stick to his freedom caucus agenda? which if so, would put him in conflict with the people in the pentagon and other parts of the administration, or the tax cutters, whose moves would raise budget deficits? or is he going to go along with that agenda in which he has abandoned the freedom caucus? oliver: it seems like trumps liaison maybe somebody that potentially if he came from the other side were trump currently stands, maybe there is a bridge to be built there to some extent? >> that is what we don't know. you can imagine a positive outcome for this. stepping back, trump seems to have a high tolerance for conflict, and not just conflict with outsiders. oliver: that is a delicate way to put it. >> he is welcoming conflict into the white house almost. carol: up next, russia's deadly game in the middle east. oliver: plus, will trump be able to convince congress to go pro nuclear?
♪ carol: welcome back to "bloomberg businessweek". i am carol massar. oliver: i am oliver renick. we talked to reporter carol matlock. carol: russia is on a mission in the middle east. what are they doing to broaden what they are doing beyond syria? >> they have interests that are both diplomatic, geopolitical, and commercial. very specifically, they are starting to do a lot more deals in countries across the region, and that would include doing a deal just in the last few weeks with qatar to take a stake in russia's biggest oil company.
that would also include some very major dealmaking in iran, where the sanctions are being lifted and there is a lot of opportunity for oil and gas development in that country. at the same time, there is an effort by russia to rekindle, to rebuild, relationships with countries such as egypt and libya, where they had more influence in soviet times than they have in recent years. oliver: so how much of this is motivated by oil, getting access to regions that do obviously have a lot of oil? russia has not only been involved in these countries, but opec as well. >> obviously russia has a tremendous interest in oil, and so do most of the countries in this region, and that is why russia was key, and vladimir putin played a direct role, speaking by phone, during the recent negotiations that led to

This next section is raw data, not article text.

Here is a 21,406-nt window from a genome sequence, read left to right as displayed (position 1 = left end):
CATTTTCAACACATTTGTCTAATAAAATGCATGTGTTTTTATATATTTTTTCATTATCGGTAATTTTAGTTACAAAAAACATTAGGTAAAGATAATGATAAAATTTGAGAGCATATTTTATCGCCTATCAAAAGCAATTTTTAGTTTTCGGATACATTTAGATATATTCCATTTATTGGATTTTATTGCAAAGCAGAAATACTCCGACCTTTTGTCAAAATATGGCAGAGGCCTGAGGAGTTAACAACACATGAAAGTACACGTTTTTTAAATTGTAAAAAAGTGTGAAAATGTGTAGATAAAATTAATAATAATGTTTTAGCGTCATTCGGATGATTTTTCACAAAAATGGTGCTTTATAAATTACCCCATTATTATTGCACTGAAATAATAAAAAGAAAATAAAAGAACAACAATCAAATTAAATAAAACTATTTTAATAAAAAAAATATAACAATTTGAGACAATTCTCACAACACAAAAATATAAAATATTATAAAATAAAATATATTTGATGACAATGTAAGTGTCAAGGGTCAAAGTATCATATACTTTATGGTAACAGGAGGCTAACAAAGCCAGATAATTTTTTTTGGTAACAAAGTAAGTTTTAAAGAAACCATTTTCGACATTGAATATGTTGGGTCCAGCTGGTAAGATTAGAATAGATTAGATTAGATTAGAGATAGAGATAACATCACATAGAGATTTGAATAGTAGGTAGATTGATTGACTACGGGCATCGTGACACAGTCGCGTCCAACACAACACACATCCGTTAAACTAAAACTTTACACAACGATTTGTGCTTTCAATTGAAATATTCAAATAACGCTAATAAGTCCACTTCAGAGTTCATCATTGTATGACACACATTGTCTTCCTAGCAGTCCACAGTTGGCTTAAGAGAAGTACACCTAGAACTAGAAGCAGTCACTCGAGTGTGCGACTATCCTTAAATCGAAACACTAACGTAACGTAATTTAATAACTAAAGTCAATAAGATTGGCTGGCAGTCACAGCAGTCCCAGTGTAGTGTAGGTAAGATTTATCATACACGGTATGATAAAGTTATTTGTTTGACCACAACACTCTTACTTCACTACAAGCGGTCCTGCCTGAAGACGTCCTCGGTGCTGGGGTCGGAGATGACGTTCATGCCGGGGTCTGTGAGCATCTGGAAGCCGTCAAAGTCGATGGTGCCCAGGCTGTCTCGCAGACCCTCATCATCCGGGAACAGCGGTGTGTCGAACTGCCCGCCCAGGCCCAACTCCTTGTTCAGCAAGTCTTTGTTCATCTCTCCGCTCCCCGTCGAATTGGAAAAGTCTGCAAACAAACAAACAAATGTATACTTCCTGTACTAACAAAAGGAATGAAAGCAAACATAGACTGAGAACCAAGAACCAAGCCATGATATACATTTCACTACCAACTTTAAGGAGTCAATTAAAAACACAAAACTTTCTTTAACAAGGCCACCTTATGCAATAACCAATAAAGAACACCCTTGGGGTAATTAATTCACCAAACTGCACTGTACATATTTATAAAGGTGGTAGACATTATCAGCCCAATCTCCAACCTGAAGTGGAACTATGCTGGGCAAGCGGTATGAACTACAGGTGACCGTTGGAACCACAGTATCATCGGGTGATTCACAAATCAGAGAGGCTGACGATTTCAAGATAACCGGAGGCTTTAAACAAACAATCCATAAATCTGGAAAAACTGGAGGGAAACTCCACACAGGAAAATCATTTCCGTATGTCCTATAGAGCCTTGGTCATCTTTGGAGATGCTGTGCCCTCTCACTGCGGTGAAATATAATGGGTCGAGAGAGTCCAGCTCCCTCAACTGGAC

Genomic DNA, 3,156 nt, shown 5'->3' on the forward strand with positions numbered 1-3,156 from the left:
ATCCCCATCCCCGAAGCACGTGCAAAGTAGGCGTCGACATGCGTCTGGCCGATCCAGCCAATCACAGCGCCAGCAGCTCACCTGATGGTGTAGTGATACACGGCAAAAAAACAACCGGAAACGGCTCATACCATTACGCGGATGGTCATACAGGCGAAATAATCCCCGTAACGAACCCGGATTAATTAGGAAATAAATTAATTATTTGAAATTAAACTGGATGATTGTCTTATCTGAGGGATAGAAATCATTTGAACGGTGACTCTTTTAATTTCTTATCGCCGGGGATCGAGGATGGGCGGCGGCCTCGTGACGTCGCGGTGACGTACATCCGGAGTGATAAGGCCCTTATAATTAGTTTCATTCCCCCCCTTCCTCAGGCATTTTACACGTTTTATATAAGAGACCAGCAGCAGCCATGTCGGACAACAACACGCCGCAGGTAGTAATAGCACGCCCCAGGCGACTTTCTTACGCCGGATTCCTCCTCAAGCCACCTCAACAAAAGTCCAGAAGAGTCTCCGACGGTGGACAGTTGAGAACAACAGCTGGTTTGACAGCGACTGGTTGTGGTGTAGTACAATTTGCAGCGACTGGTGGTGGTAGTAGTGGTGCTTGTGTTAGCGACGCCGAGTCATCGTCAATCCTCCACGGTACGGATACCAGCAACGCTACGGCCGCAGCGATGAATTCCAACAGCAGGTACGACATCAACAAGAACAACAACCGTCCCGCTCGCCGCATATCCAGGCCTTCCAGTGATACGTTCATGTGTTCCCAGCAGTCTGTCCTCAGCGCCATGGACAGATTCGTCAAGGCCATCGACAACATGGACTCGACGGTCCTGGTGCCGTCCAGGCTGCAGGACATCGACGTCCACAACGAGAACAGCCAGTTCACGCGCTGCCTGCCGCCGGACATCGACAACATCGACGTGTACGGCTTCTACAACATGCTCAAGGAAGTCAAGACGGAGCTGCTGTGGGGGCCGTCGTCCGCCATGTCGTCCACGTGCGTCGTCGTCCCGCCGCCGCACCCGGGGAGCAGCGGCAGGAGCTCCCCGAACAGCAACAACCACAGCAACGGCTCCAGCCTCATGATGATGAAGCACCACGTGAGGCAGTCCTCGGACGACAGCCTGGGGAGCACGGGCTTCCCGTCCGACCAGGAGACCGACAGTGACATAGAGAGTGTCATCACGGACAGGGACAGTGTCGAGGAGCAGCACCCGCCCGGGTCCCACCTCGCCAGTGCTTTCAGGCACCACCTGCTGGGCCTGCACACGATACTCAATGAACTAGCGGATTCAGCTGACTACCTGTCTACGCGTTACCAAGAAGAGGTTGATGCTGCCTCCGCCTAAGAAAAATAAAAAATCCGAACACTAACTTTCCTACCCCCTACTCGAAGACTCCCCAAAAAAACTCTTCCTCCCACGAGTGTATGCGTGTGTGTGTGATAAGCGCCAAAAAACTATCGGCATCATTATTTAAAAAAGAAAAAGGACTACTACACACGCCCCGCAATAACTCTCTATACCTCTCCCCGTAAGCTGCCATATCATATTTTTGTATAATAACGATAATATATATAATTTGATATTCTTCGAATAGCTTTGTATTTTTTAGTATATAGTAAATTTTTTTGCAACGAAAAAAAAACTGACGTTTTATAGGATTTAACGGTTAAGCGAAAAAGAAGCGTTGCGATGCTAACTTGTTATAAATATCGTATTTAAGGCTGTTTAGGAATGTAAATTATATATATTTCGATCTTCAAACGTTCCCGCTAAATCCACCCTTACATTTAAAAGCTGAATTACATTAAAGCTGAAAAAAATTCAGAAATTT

the agreement between opec and the non-opec countries to curb oil productions to shore up prices. carol: i mean that was pretty significant, that december 10 final agreement to cut production. it really shows that the opec and non-opec nations are paying attention to what vladimir putin has to say. >> well, yes, absolutely. he is clearly a major player in this, and you know, he, i think, has some ability to bring people together. oliver: speaking of bringing people together, you mentioned that part of vladimir putin strategy is to engender support for his administration and himself by winning little battles. tell us what you mean by that. >> it has been observed by a number of people, including one of the analyst we spoke to, that putin has a history of conducting small, winnable wars,
and that tends to help him at home, and we have seen that in chechnya, the separatist rebellion there. we saw that with the former soviet republic of georgia, and quite frankly, with the annexation of crimea. we saw that that gained him tremendous political support at home in russia. carol: so there are definitely business motives, political motives, and it has to do with the energy sector, whether oil and gas, lng, but it is also about arms because the middle east is an important market when it comes to russian arms sales. >> well, that's right. it has been, and it has been growing. it has slacked off after the end of the soviet union, but we look at arms sales in the last few years to the region, they have been significantly more than in previous decades. so far it tends to go towards countries like algeria, whereas the wealthy gulf states tend to have arms relationships with united states, but i think there